Women Working Longer: Facts and Some Explanations

59 Pages Posted: 7 Sep 2016

See all articles by Claudia Goldin

Claudia Goldin

Harvard University - Department of Economics; National Bureau of Economic Research (NBER)

Lawrence F. Katz

Harvard University - Department of Economics; National Bureau of Economic Research (NBER)

Date Written: September 2016

Abstract

American women are working more, through their sixties and even into their seventies. Their increased participation at older ages started in the late 1980s before the turnaround in older men’s labor force participation and the economic downturns of the 2000s. The higher labor force participation of older women consists disproportionately of those working at full-time jobs. Increased labor force participation of women in their older ages is part of the general increase in cohort labor force participation. Cohort effects, in turn, are mainly a function of educational advances and greater prior work experience. But labor force participation rates of the most recent cohorts in their forties are less than those for previous cohorts. It would appear that employment at older ages could stagnate or even decrease. But several other factors will be operating in an opposing direction leading us to conclude that women are likely to continue to work even longer.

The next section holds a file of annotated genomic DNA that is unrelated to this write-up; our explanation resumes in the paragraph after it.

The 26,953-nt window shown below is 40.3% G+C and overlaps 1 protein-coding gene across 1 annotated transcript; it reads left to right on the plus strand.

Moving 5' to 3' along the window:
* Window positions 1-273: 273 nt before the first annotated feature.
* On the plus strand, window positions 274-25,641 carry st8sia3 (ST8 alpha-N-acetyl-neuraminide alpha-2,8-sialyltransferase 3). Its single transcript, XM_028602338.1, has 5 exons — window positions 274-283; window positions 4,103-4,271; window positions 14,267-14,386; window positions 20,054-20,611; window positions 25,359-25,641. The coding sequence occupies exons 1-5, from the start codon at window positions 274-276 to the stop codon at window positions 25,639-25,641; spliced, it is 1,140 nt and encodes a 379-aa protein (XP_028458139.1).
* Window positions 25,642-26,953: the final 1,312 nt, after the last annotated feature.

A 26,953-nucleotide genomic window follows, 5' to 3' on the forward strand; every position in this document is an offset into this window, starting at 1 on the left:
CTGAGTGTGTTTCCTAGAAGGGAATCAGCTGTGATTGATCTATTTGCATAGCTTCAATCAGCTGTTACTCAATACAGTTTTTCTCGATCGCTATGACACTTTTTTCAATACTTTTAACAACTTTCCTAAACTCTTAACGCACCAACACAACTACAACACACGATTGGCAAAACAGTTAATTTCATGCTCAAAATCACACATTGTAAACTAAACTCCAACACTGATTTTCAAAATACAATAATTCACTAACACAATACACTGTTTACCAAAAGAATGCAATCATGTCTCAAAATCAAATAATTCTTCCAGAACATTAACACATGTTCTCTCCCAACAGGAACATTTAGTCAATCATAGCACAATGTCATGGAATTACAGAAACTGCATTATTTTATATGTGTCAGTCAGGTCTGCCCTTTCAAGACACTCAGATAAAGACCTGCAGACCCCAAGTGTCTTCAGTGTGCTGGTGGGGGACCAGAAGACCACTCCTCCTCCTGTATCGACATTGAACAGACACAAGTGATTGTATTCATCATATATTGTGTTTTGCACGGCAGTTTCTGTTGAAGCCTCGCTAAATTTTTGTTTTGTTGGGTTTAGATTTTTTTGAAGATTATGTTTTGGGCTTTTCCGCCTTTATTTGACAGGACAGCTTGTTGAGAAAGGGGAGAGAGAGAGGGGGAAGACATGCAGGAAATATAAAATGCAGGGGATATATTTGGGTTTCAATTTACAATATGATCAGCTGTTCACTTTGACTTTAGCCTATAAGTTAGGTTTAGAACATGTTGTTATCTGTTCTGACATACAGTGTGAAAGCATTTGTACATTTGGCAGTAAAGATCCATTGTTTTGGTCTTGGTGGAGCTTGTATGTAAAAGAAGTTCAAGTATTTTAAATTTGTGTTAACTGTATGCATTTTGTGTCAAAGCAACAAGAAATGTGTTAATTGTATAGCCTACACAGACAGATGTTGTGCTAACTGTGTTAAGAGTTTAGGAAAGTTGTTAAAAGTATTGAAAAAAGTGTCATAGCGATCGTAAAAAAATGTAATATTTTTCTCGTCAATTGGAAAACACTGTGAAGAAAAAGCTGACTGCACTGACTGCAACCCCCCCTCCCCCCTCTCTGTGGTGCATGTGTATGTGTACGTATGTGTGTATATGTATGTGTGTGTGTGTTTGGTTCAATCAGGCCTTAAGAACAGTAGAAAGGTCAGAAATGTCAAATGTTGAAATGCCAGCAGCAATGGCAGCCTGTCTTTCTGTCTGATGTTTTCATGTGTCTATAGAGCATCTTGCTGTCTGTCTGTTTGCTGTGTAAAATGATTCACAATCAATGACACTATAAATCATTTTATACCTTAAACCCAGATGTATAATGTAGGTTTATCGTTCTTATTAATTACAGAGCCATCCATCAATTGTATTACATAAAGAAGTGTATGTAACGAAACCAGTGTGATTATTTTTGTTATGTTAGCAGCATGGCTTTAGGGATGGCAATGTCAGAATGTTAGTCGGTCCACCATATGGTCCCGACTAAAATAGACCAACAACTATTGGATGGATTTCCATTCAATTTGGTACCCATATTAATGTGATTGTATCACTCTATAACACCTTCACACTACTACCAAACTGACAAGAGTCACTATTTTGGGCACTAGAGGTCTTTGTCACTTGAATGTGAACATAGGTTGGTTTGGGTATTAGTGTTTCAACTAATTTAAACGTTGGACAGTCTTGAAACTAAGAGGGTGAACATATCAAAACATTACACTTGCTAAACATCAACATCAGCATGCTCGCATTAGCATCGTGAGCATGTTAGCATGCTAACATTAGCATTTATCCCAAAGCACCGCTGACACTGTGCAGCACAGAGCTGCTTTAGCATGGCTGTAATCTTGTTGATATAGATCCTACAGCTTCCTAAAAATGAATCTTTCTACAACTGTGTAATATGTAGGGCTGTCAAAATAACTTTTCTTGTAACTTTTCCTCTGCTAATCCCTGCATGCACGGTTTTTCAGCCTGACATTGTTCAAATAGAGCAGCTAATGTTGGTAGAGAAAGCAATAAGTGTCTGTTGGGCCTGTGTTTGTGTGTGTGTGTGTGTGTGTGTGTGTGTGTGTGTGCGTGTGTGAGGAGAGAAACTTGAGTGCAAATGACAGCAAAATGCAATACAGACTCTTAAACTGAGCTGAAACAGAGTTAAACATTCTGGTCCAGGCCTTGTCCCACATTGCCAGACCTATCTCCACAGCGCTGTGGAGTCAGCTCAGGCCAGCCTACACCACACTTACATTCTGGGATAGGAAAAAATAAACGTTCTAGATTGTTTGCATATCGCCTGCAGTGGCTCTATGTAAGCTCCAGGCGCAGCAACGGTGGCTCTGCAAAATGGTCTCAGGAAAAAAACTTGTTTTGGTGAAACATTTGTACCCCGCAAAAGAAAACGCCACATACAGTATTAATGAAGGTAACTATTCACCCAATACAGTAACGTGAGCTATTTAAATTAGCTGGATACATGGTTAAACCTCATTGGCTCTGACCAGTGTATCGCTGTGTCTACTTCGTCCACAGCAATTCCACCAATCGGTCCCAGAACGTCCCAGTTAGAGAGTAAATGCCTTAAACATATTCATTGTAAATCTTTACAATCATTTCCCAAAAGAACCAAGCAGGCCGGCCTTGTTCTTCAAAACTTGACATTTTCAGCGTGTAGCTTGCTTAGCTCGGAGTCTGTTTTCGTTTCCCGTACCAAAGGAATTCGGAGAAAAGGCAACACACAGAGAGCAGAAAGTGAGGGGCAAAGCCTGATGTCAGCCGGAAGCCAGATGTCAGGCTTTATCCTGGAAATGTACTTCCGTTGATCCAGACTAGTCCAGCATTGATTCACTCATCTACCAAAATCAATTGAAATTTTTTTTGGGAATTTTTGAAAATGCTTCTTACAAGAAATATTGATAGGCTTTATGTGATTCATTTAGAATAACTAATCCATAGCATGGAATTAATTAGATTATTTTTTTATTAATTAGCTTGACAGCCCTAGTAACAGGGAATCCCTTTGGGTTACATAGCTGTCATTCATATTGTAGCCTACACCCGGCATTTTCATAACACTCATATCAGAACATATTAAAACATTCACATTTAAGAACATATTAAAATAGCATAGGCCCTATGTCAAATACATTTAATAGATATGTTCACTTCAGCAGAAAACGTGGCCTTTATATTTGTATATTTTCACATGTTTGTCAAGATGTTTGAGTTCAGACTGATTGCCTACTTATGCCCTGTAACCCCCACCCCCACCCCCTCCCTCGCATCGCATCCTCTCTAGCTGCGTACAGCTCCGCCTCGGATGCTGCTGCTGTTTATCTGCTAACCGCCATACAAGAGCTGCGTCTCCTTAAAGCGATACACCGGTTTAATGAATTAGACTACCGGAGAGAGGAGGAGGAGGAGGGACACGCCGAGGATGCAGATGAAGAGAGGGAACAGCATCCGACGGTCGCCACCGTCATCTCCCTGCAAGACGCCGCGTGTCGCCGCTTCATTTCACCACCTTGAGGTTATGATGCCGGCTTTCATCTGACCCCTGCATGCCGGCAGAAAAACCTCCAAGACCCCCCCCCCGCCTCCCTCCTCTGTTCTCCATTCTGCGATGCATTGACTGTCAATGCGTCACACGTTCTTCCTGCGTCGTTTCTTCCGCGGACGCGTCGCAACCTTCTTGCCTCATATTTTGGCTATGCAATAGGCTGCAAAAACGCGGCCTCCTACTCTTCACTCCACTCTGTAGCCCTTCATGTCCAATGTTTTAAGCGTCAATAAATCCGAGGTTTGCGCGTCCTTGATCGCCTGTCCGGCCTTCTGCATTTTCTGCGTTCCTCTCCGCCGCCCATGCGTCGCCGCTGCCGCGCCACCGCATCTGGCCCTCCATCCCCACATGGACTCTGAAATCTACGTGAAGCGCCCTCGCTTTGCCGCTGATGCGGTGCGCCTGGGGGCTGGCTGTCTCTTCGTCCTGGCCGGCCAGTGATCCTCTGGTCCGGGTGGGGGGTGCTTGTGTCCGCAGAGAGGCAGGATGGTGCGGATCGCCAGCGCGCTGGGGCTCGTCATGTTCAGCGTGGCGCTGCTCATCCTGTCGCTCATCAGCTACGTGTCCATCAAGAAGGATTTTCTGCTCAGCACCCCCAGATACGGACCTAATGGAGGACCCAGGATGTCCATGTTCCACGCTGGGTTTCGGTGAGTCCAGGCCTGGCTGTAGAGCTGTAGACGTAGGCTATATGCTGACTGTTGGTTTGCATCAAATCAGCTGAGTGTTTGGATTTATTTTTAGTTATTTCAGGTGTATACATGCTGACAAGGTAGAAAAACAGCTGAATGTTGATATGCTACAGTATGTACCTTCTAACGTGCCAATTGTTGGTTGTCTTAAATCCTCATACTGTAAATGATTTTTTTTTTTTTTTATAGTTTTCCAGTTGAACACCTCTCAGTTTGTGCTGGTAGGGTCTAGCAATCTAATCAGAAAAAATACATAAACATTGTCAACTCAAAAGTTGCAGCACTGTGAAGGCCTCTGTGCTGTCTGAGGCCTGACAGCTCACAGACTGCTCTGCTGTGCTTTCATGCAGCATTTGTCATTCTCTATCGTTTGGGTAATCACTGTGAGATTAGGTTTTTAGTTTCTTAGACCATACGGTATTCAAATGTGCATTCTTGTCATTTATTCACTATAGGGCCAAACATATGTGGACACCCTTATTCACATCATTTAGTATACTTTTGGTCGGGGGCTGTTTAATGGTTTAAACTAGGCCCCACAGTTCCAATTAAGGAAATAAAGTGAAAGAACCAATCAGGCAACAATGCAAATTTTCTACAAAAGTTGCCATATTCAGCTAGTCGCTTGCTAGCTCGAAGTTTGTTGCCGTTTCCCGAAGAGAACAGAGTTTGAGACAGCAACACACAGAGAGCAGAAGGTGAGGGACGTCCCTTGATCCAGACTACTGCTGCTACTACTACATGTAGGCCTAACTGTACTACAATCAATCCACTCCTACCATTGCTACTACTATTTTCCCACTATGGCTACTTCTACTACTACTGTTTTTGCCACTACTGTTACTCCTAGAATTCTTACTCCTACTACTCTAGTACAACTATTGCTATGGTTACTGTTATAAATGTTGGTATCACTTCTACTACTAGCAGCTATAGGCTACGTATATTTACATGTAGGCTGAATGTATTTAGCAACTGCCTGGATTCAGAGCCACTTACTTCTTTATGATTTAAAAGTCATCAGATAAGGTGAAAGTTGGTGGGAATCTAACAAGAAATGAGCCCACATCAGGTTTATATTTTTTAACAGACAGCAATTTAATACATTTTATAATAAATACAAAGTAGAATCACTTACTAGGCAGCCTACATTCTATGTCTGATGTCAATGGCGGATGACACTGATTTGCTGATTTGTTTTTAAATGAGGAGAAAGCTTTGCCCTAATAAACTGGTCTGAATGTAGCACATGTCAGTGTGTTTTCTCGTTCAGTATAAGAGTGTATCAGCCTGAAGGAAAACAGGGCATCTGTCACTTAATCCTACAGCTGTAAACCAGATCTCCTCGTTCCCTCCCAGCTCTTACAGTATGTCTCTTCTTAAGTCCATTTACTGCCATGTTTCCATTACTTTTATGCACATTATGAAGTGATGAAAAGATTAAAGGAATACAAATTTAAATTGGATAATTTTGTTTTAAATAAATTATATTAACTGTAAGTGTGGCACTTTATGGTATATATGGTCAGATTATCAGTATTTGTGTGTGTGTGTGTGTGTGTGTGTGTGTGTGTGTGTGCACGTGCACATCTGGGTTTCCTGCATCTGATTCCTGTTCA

Suggested Citation

Goldin, Claudia and Katz, Lawrence F., Women Working Longer: Facts and Some Explanations (September 2016). NBER Working Paper No. w22607. Available at SSRN: https://ssrn.com/abstract=2835864

Claudia Goldin (Contact Author)

Harvard University - Department of Economics ( email )

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National Bureau of Economic Research (NBER) ( email )

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Lawrence F. Katz

Harvard University - Department of Economics ( email )

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HOME PAGE: http://www.economics.harvard.edu/faculty/katz/katz

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